Electronic Design Automation : What’s Next?

Gauri Shelat
May 6 · 3 min read

Today, we are surrounded by a plethora of computer devices which have become part of our every-day life. It is not uncommon for individuals to own multiple laptops, and other smart devices. This massive scaling in the number of personal electronics would not have been possible without Electronic Design Automation or EDA.

Electronic Design Automation Industry has been a crucial driving force behind the growth of the Semiconductor Industry. EDA companies deliver software products, tools, and platforms which assist in designing and verifying Integrated Circuits(ICs) and Printed Circuit Boards(PCB). Today, computers have billions of transistors and manual design and layout are not a feasible option anymore. EDA drastically reduces the cost and time as the chips can be tested, verified and simulated before the actual manufacturing.

To explore this industry from the lens of first design principles, we need to know a high-level overview of the chip design process. The process starts by writing the specifications for a chip using a Hardware Description Language. Chips can have millions of lines of specifications. The next step is to generate gates from these specifications and make the chips testable by using techniques like adding special gates to send signals to the chip. This is followed by simulations and several rounds of verification of the schematic. Next, we have the blueprint and actual layout of all the gates and their connections. As we can imagine, the sheer number of components have made it mandatory to use software automation for most if not all of these steps. EDA tools are also used in further steps for optimizing and making the layout ready for manufacturing.

Despite being at the heart of innovation, the EDA industry faces its own set of challenges which it needs to overcome in order to increase its growth rate. One of the major challenges that restrict the growth of the EDA industry is its limited customer base. The primary customers of EDA are big semiconductor companies, and with acquisitions happening inside the semiconductor industry EDA consumer base is further declining. While EDA companies try to solve complex design automation challenges of ever-evolving semiconductor technologies, it also needs to attempt to make software tools more powerful. This may include improving user interface, tools featuring version control, continuous integration, etc. Moreover, as the designs are becoming increasingly complex, the EDA tools are becoming more and more computation intensive. This mandates huge computing environments which reduces the tool’s affordability.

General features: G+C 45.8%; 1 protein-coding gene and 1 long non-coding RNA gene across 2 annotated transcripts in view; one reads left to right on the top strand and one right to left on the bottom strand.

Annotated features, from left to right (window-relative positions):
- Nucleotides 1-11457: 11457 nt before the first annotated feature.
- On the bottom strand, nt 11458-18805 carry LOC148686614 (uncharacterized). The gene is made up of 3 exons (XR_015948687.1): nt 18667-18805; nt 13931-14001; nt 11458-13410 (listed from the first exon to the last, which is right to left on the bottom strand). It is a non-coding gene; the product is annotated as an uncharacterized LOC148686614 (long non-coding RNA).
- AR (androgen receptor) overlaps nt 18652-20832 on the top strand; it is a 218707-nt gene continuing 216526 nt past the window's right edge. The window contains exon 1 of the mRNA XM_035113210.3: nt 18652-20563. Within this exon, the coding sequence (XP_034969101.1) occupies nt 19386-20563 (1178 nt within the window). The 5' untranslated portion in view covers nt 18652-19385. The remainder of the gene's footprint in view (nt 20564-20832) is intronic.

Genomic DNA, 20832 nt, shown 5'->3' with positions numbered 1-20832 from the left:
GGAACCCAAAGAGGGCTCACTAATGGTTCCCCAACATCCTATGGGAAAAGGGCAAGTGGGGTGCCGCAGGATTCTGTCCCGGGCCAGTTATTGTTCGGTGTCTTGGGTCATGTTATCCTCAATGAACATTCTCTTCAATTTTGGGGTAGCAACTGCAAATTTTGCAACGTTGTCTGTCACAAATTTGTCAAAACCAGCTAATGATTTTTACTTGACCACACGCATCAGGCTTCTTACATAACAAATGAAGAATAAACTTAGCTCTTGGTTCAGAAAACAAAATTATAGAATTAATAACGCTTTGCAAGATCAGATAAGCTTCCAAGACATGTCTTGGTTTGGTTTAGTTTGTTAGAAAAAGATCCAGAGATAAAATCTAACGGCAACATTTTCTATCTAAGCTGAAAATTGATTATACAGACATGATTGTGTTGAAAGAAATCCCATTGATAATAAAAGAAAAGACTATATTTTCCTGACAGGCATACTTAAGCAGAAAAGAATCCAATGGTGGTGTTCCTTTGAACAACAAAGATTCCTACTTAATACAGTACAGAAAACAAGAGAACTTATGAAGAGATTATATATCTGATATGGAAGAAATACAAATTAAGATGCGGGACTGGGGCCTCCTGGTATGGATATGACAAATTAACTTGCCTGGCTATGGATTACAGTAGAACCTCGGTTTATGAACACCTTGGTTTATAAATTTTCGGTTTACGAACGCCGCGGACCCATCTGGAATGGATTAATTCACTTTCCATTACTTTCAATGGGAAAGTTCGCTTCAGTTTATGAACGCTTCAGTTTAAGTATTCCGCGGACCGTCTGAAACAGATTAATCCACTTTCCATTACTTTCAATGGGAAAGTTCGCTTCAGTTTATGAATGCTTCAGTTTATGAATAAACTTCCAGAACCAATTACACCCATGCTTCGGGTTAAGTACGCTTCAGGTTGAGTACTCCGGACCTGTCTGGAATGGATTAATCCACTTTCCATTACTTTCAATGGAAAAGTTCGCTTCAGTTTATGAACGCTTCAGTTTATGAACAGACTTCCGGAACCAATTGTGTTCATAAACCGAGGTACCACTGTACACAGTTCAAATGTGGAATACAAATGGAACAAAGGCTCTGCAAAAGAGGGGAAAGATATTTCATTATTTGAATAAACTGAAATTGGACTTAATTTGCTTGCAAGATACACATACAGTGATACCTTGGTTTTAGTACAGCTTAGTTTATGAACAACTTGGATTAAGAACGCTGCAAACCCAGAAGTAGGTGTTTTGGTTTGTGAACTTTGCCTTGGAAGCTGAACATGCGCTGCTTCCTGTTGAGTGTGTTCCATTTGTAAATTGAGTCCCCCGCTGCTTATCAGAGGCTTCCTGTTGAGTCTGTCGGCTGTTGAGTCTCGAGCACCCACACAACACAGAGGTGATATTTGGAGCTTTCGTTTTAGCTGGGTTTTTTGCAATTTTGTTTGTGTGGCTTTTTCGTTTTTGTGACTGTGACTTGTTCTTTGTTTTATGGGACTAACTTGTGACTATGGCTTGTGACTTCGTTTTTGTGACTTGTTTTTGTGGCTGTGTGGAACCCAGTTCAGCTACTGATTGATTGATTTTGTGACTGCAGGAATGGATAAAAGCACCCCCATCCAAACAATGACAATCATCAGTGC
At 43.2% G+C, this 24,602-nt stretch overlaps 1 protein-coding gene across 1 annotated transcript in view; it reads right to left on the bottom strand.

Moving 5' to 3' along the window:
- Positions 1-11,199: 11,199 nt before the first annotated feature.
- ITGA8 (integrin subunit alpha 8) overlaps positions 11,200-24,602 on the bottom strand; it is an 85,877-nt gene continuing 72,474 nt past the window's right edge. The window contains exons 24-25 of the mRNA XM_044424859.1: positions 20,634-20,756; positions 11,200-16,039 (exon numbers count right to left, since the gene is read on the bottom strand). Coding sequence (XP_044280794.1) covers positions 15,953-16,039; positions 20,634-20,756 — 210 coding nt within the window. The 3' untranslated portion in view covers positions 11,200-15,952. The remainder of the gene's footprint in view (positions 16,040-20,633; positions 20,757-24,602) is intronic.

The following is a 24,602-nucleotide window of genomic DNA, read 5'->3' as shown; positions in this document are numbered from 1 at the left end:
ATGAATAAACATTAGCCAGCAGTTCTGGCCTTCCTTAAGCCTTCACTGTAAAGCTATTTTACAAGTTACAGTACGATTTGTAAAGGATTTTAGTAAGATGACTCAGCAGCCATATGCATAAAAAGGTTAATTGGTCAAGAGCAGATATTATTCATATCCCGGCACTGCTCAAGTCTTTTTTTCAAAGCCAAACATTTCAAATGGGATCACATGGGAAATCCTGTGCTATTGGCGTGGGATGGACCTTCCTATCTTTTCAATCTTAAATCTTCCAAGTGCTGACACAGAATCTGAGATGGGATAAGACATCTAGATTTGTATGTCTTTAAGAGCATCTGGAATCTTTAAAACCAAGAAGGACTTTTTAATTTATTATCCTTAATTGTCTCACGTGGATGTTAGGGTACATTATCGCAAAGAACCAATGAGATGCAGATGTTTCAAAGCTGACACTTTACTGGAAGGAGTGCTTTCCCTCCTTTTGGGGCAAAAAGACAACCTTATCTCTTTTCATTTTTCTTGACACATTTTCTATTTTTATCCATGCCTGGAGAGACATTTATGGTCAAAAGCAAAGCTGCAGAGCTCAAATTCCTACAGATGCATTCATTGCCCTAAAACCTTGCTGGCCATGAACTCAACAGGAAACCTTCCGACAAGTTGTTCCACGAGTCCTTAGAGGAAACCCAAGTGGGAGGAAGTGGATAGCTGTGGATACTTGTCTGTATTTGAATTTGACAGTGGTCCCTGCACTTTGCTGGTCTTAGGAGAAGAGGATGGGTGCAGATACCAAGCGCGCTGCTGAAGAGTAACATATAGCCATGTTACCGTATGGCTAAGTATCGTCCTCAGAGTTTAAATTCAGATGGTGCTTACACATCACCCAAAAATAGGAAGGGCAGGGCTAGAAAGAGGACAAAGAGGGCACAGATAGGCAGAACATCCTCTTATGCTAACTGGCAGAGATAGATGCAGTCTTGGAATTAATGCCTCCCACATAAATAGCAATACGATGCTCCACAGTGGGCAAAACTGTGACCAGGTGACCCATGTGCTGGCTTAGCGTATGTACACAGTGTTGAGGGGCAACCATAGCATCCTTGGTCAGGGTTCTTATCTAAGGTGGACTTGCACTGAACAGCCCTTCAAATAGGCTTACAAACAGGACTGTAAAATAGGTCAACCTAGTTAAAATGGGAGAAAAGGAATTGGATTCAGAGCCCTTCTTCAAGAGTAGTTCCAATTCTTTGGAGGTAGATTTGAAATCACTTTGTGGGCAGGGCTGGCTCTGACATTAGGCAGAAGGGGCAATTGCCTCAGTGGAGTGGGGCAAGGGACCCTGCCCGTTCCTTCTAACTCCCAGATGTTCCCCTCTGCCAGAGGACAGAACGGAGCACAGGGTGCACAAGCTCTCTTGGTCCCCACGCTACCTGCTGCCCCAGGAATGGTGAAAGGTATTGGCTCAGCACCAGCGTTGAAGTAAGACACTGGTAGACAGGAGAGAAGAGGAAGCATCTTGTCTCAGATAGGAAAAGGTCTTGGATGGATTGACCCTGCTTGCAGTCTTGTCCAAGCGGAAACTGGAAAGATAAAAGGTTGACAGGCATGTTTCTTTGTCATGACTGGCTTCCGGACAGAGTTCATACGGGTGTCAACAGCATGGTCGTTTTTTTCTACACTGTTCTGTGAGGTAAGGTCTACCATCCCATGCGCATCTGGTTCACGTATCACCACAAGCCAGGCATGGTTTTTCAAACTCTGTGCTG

EDA should attempt to leverage the power of open source software, crowd-sourced developments, and standard platforms. Some computation intensive tools could be made available as web services to users. Another interesting future perspective is the design and verification of IoT devices. IoT consists of several connected devices that gather information from the environment and possibly performing some actuation. Majority of these individual devices are less complex and current EDA tools can be used for their design. However, a lot of these devices will be created by individuals, communities and small companies. Hence, the business model of EDA companies might change and the products would need to be more user-friendly, affordable and adaptable. Like several other domains, Machine learning algorithms can help in improving and adding features to EDA tool-chains like choosing the best available design options, optimize existing designs, improve circuit and power performance, etc.

EDA attempts to solve a really complex problem and requires knowledge from various other domains like physics, manufacturing processes, application software, etc. EDA tools have to support increasing chip design complexity, new semiconductor technologies, enhanced debugging and verification techniques while improving the performance of their tools and maintaining ease of use. However, since this industry is at the start of a chain of industries and innovations, it needs to reinvent itself and adopt newer technologies and better practices to enable rapid advances in other fields.

Gauri Shelat

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